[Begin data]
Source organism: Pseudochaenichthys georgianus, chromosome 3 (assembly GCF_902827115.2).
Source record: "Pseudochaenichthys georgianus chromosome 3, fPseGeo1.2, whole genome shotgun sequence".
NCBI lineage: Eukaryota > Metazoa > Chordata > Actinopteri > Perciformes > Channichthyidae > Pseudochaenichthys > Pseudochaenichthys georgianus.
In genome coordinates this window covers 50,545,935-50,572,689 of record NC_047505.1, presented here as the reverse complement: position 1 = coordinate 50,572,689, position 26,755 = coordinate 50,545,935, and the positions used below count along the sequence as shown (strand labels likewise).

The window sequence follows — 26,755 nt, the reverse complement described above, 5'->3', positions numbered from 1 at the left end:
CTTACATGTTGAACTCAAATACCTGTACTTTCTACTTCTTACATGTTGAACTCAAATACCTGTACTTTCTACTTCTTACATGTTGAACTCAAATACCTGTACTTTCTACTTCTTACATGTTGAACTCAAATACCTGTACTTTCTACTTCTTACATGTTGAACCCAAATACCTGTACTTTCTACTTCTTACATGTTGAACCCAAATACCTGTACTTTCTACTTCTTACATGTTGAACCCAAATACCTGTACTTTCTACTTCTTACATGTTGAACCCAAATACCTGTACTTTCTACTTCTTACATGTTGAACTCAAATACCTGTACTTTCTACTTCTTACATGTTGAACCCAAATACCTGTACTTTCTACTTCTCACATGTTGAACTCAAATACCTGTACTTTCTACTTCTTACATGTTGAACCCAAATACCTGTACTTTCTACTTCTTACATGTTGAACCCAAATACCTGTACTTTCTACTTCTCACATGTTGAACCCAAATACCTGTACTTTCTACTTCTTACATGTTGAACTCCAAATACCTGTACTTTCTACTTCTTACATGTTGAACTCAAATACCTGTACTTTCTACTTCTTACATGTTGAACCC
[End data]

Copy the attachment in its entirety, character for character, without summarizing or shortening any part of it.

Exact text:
Source organism: Pseudochaenichthys georgianus, chromosome 3 (assembly GCF_902827115.2).
Source record: "Pseudochaenichthys georgianus chromosome 3, fPseGeo1.2, whole genome shotgun sequence".
NCBI lineage: Eukaryota > Metazoa > Chordata > Actinopteri > Perciformes > Channichthyidae > Pseudochaenichthys > Pseudochaenichthys georgianus.
In genome coordinates this window covers 50,545,935-50,572,689 of record NC_047505.1, presented here as the reverse complement: position 1 = coordinate 50,572,689, position 26,755 = coordinate 50,545,935, and the positions used below count along the sequence as shown (strand labels likewise).

The window sequence follows — 26,755 nt, the reverse complement described above, 5'->3', positions numbered from 1 at the left end:
CTTACATGTTGAACTCAAATACCTGTACTTTCTACTTCTTACATGTTGAACTCAAATACCTGTACTTTCTACTTCTTACATGTTGAACTCAAATACCTGTACTTTCTACTTCTTACATGTTGAACTCAAATACCTGTACTTTCTACTTCTTACATGTTGAACCCAAATACCTGTACTTTCTACTTCTTACATGTTGAACCCAAATACCTGTACTTTCTACTTCTTACATGTTGAACCCAAATACCTGTACTTTCTACTTCTTACATGTTGAACCCAAATACCTGTACTTTCTACTTCTTACATGTTGAACTCAAATACCTGTACTTTCTACTTCTTACATGTTGAACCCAAATACCTGTACTTTCTACTTCTCACATGTTGAACTCAAATACCTGTACTTTCTACTTCTTACATGTTGAACCCAAATACCTGTACTTTCTACTTCTTACATGTTGAACCCAAATACCTGTACTTTCTACTTCTCACATGTTGAACCCAAATACCTGTACTTTCTACTTCTTACATGTTGAACTCCAAATACCTGTACTTTCTACTTCTTACATGTTGAACTCAAATACCTGTACTTTCTACTTCTTACATGTTGAACCC